Some people contend lawyer Alan Dershowitz evolved into a power brand name not because of a genius legal mind.

Instead, he rose to influence, fame, and wealth through publishing and then cleverly promoting provocative books on issues related to law. Of the 40 books, eight have been best-sellers.

So, it should have been predictable that he would push back against the allegations of sexual misconduct by Virginia Giuffre with a book. That's "Guilt by Accusation: The Challenge of Proving Innocence in the Age of #MeToo" published by Skyhorse on Nov. 19.

Page count is 160. Cost of a hardcover is $23.39. Right now, it has a respectable ranking of 4,221 on Amazon.

It would make a nice stocking stuffer for those addicted to "Court TV" or for those considering law school.

Essentially Dershowitz frames his defense through an analysis of the #MeToo movement. That, he dates back to when the allegations of sexual misconduct surfaced about Harvey Weinstein.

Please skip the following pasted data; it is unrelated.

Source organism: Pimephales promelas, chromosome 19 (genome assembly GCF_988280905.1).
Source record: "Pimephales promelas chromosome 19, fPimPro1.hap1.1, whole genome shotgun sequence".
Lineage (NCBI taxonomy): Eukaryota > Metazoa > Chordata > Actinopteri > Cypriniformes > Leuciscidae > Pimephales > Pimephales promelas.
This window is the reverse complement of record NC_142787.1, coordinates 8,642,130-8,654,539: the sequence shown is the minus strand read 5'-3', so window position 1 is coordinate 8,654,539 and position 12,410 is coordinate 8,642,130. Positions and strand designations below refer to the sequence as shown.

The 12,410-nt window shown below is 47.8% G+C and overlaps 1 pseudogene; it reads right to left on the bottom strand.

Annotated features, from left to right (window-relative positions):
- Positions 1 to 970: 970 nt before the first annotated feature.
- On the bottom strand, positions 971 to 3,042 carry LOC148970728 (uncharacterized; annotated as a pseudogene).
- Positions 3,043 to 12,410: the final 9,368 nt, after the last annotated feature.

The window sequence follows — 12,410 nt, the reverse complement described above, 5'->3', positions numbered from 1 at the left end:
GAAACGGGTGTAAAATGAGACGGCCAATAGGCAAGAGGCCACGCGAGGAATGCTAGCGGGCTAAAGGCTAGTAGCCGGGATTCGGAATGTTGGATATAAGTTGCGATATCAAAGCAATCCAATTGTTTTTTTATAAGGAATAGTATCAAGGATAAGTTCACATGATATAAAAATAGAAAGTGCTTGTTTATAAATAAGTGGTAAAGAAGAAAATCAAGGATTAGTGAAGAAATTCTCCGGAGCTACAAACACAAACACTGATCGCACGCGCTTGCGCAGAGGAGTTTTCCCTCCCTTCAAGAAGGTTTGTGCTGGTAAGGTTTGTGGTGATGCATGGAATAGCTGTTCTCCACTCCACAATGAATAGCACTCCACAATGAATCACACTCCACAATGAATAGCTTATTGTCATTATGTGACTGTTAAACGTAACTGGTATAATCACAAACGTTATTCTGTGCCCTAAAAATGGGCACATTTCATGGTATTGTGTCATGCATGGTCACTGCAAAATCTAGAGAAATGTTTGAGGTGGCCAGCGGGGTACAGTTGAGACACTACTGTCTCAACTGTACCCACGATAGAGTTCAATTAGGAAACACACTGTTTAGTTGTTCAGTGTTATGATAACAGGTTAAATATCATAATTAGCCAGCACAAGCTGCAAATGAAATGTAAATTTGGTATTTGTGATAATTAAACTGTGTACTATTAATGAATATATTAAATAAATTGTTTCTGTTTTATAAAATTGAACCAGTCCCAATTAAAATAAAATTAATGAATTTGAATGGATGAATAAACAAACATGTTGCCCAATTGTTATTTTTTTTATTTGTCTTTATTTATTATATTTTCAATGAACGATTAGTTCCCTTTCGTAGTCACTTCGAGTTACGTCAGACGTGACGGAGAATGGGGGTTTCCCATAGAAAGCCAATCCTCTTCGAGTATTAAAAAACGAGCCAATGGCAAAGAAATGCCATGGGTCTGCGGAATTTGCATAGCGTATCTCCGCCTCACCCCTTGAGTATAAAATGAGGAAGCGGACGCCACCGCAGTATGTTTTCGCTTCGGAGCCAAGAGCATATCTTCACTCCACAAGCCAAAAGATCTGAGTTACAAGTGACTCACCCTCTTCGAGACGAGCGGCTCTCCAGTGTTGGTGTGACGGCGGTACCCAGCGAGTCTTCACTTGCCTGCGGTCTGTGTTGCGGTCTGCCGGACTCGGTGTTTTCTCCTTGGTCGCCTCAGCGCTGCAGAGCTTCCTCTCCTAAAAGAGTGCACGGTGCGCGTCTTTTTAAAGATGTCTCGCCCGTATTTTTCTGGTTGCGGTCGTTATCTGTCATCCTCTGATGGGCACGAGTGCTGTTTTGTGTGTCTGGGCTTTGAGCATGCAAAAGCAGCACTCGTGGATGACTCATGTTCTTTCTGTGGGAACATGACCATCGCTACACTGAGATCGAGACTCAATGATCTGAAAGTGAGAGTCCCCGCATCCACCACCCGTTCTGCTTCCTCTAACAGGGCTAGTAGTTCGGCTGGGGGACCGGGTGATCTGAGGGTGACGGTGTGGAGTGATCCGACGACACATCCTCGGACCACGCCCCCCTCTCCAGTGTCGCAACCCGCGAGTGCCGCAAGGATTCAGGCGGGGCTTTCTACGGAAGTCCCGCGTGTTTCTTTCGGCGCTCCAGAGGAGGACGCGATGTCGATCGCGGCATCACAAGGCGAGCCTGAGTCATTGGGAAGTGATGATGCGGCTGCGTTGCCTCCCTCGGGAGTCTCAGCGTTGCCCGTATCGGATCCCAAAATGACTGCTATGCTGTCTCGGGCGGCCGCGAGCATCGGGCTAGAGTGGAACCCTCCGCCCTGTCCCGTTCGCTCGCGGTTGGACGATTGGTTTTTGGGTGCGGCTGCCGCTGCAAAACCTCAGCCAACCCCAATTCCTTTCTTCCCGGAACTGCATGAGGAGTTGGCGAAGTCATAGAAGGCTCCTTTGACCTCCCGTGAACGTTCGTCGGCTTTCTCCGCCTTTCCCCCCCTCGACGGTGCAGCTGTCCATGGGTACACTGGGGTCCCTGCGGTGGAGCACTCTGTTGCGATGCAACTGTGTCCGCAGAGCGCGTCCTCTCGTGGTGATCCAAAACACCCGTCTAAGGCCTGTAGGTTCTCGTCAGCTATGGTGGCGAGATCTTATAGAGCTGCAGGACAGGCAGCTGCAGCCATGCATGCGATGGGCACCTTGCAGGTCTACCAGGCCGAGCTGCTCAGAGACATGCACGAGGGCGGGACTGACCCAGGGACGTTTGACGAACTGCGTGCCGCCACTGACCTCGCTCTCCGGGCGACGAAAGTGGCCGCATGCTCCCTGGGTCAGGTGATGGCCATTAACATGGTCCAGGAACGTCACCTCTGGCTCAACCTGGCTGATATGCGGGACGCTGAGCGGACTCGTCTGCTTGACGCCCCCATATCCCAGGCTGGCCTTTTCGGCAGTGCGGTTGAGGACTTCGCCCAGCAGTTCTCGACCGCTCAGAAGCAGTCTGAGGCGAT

As the movement evolved it has made it possible, he claims, for someone to be judged guilty whenever there is a mere accusation. The evidence, at least in the court of public opinion, is irrelevant. In "Guilt by Accusation," Dershowitz presents plenty of evidence.

Interestingly, he notes that movements usually kick off as reforms. Then they mutate into a business. Eventually, they become a racket.

Dershowitz perceives himself accused in order to shake loose money from him. He fingers Giuffre as in it for the big payout.

In addition, the accusation serves as warning to those who have not yet been publicly accused. They should be getting the message to pony up the funds necessary to keep their supposed sexual antics from being made public.

The message of the book, though, is this: It can happen to you. You too could be considered guilty just by the nature of an accusation.

In reading this book, one has to keep in mind that Dershowitz is both a successful criminal defense lawyer and an author who knows how to position and package even dull legal content in an engaging way.

So, yes, it can be persuasive, at least to non-lawyers. But, with Dershowitz now involved in several lawsuits related to the original Giuffre allegations, it will take a court of law to sort out all the contentions.


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